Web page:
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CASE REPORT
Fat embolism: a rare cause of perioperative renal transplant dysfunction
  1. Jemima Scott1,
  2. Neil Collin2,
  3. Richard Baker3,
  4. Rommel Ravanan4
  1. 1Richard Bright Renal Unit, Southmead Hospital, Bristol, UK
  2. 2Department of Radiology, Southmead Hospital, Bristol, UK
  3. 3Department of Orthopaedics, Southmead Hospital, Bristol, UK
  4. 4Richard Bright Renal Unit, Southmead Hospital, Bristol, UK
  1. Correspondence to Dr Jemima Scott, jemima.scott{at}nbt.nhs.uk

Summary

Fat embolism is a recognised complication of bony injury and orthopaedic surgery, commonly involving the long bones and pelvis. We report on the case of a 68-year-old renal transplant recipient who developed acute kidney injury following surgical stabilisation of metastatic carcinoma of the acetabulum and replacement of the proximal femur. A CT renal angiogram demonstrated a large fat embolus in the inferior vena cava (IVC) and left iliac veins below the level of IVC filter, with impaired renal perfusion. The risks of open or endovascular lipothrombectomy were felt to outweigh the potential benefits. The patient was managed with systemic anticoagulation and prepared for transplant failure. Subsequently, there was spontaneous improvement in urine output and 4 months postoperatively her transplant function had returned to her baseline level and this has remained stable at 1 year postsurgery.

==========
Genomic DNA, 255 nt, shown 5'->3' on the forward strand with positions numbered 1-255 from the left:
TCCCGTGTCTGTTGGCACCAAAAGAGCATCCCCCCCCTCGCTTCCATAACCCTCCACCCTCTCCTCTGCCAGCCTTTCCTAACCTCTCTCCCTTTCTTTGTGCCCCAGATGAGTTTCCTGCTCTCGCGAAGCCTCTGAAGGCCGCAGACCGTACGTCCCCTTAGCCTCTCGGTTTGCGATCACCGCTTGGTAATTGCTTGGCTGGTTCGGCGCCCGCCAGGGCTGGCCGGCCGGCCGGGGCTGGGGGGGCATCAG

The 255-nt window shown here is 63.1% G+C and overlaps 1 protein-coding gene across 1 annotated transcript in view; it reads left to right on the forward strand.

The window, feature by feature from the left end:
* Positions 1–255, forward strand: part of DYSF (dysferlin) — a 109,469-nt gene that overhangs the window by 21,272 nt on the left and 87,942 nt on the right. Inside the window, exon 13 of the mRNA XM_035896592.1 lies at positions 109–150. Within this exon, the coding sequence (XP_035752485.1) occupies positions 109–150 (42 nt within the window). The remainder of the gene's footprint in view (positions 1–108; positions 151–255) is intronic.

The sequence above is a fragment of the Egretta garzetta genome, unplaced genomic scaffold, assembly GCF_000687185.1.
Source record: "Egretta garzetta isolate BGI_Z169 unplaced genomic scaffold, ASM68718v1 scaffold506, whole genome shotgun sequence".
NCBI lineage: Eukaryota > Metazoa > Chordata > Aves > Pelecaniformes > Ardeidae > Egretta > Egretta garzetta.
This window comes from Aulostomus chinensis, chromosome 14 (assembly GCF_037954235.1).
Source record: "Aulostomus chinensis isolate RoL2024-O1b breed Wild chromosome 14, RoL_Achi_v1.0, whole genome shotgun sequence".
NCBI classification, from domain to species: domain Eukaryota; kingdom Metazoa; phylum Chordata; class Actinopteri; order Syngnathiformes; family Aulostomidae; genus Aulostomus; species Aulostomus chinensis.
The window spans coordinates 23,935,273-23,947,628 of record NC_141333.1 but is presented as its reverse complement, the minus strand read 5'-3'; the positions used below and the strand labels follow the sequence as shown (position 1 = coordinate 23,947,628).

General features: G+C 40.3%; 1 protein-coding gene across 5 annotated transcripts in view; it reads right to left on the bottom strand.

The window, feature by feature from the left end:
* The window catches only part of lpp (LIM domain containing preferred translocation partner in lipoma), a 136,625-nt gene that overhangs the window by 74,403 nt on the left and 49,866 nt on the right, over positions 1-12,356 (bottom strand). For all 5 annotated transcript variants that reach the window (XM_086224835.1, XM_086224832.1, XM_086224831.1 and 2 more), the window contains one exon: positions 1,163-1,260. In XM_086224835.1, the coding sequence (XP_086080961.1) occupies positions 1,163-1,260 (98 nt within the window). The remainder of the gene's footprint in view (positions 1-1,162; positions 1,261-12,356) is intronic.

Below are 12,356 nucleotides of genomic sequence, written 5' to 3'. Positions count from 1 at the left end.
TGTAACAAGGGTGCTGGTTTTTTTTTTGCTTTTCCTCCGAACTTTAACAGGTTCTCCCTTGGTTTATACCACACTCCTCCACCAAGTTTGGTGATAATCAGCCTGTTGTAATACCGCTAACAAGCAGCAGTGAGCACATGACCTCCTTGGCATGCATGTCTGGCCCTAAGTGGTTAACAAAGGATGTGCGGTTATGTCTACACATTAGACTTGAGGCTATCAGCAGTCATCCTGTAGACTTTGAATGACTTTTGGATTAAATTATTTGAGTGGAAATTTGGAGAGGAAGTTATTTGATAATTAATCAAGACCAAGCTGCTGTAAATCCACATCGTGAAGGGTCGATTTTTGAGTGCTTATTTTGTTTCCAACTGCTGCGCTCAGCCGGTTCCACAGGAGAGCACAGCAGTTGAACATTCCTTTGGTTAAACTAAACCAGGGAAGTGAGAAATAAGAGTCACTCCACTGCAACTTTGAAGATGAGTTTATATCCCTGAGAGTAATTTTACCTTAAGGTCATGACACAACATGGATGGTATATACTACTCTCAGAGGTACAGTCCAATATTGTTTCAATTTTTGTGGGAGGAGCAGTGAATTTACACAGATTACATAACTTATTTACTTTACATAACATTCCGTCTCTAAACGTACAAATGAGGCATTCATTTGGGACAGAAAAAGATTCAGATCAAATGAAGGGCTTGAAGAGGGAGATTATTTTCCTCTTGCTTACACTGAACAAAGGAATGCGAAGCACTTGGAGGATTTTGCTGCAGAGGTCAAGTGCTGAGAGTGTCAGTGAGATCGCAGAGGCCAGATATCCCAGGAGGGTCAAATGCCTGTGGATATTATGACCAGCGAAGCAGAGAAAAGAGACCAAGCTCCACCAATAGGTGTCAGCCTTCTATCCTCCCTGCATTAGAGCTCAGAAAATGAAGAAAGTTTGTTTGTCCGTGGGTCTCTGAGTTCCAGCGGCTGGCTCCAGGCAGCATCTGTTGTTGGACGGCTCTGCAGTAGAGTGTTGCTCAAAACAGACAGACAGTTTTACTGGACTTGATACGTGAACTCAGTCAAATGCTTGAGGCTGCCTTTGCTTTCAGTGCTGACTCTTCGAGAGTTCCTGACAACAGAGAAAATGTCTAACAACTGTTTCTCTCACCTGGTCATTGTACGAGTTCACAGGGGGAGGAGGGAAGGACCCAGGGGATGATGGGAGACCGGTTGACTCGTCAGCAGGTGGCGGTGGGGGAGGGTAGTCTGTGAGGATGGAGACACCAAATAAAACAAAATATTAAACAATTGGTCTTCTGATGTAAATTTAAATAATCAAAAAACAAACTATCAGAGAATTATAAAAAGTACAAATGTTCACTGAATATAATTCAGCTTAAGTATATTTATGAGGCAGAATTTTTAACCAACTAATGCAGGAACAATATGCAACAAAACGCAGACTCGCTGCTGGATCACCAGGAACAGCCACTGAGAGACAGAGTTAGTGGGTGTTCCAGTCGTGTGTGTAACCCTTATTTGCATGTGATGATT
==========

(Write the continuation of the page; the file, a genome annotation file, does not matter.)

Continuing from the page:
• urological cancer
  • orthopaedics
  • interventional radiology
  • renal transplantation
  • acute renal failure

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Footnotes

  • Contributors JS: was 1st author on this manuscript. NC: was involved in imaging and decision-making. RB: was the Orthopaedic Consultant who performed the surgery; provided advice regarding the details of the operation. RR: was the named Renal Consultant for the patient and contributed to the writing of the manuscript.

  • Funding National Institute for Health Research Trainees Coordinating Centre Academic Clinical Fellowship awarded to JS.

  • Competing interests None declared.

  • Patient consent Obtained.

  • Provenance and peer review Not commissioned; externally peer reviewed.

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